1. Annual Gift Tax Exclusion: The owners of the estate are allowed to give a certain amount of money to others without triggering gift tax or decreasing their estate tax exemption.
  2. Charitable Deduction: This allows for a deduction of the value of the property or money left to an acceptable charitable organization from the value of the decedent’s estate.
  3. Marital Deduction: This is used to postpone estate tax until the surviving spouse dies, as it allows unlimited assets to be transferred to them free of federal estate tax.
  4. Family Business Deduction: Qualifying estates may be able to lessen the value of eligible family-owned businesses for estate tax purposes.


Q: How Much Money Can an Estate Be Worth Without Paying Estate Tax in California?

A: If an individual’s estate does not cross the threshold of a net worth of $13.61 million, they are not required to pay a federal estate tax in the state of California or anywhere else in the US. If a married couple’s estate does not surpass $27.22 million, no estate tax will be levied. Any and all federal estate taxes are taken out before the money is received by the heirs of the decedent.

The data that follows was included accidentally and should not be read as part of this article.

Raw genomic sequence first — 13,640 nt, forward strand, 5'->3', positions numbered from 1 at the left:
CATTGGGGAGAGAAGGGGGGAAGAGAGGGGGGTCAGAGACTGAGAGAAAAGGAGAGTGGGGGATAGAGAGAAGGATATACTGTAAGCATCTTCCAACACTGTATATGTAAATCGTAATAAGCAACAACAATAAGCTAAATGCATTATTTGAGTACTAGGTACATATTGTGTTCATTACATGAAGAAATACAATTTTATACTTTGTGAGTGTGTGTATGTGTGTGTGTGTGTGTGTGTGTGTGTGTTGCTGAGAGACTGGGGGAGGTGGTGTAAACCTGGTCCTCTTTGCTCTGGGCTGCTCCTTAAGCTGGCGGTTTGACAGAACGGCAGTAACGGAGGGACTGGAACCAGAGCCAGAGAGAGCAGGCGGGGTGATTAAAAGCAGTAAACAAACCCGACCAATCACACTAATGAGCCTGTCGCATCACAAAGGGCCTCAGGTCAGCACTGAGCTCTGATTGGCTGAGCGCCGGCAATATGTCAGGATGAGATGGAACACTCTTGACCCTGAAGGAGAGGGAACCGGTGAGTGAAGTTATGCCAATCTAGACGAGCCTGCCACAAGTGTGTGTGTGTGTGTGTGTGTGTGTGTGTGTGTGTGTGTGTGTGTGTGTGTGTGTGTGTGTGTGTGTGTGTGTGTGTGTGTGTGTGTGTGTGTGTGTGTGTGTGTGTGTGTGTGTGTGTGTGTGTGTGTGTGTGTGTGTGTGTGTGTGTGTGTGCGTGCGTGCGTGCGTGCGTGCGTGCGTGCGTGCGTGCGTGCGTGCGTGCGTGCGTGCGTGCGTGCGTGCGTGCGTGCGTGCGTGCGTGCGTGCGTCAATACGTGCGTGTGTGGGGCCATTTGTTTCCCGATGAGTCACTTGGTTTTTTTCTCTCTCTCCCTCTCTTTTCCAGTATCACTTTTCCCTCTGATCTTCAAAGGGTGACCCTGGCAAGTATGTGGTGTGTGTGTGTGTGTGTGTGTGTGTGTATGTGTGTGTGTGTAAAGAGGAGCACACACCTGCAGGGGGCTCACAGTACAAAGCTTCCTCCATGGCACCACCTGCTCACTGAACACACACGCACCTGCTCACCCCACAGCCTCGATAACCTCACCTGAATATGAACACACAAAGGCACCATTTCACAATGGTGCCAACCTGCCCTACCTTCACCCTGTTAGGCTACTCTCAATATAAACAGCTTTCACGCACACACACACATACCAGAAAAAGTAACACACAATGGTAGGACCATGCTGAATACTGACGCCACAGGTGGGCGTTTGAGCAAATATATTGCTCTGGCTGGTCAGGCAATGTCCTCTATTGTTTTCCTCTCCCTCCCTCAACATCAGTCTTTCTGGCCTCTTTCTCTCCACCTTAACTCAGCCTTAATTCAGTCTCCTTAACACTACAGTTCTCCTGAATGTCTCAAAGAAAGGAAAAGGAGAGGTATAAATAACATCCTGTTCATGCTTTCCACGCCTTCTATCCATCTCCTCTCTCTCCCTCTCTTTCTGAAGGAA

Q: What Is the Estate Tax Rate in California?

A: The estate tax rate in California is, as of 2024, 0%. While California does not currently impose a state-level tax, keep in mind that the federal government does. Therefore, Californians must be aware of the regulations at the federal level. The cross-over between both state and federal law in this arena is crucial to understand, as the possibility of future state legislation on a state-level estate tax could come into play.

Q: How Do I Avoid Estate Taxes in California?

A: Strategic gifting is one way to avoid estate taxes in California. There are two possible ways to do this:

  1. Annual Gift Tax Exclusion: A gift of a certain amount can be given by an individual to any number of people without inviting gift tax.
  2. Lifetime Exemption: There is a lifetime exemption limit that goes beyond annual exclusions. Gifts that surpass this limit will lower the taxable estate value but may also incur separate gift taxes.

Another way is to employ trusts.

Q: How Is an Inherited House Taxed in California?

A: In the state of California, as there is no inheritance tax, you will not owe such taxes on an inherited property. However, if you decide to sell the house, there is a good likelihood of owing a capital gains tax on any value of the property that has risen since the time of your relative’s passing. However, there are strategies that can be put in place to mitigate this liability.

Contact an Experienced Estate Planning Lawyer

It’s vital to protect your legacy for generations to come. Understanding how estate taxes operate in California is a major step toward reducing stress in these trying times. Contact the team at Kevin Rice, Attorneys at Law, for extensive support as you navigate your journey of estate planning, administration, or litigation. It is our intent to be of service to you and your family as you work to protect your hard-earned assets and property.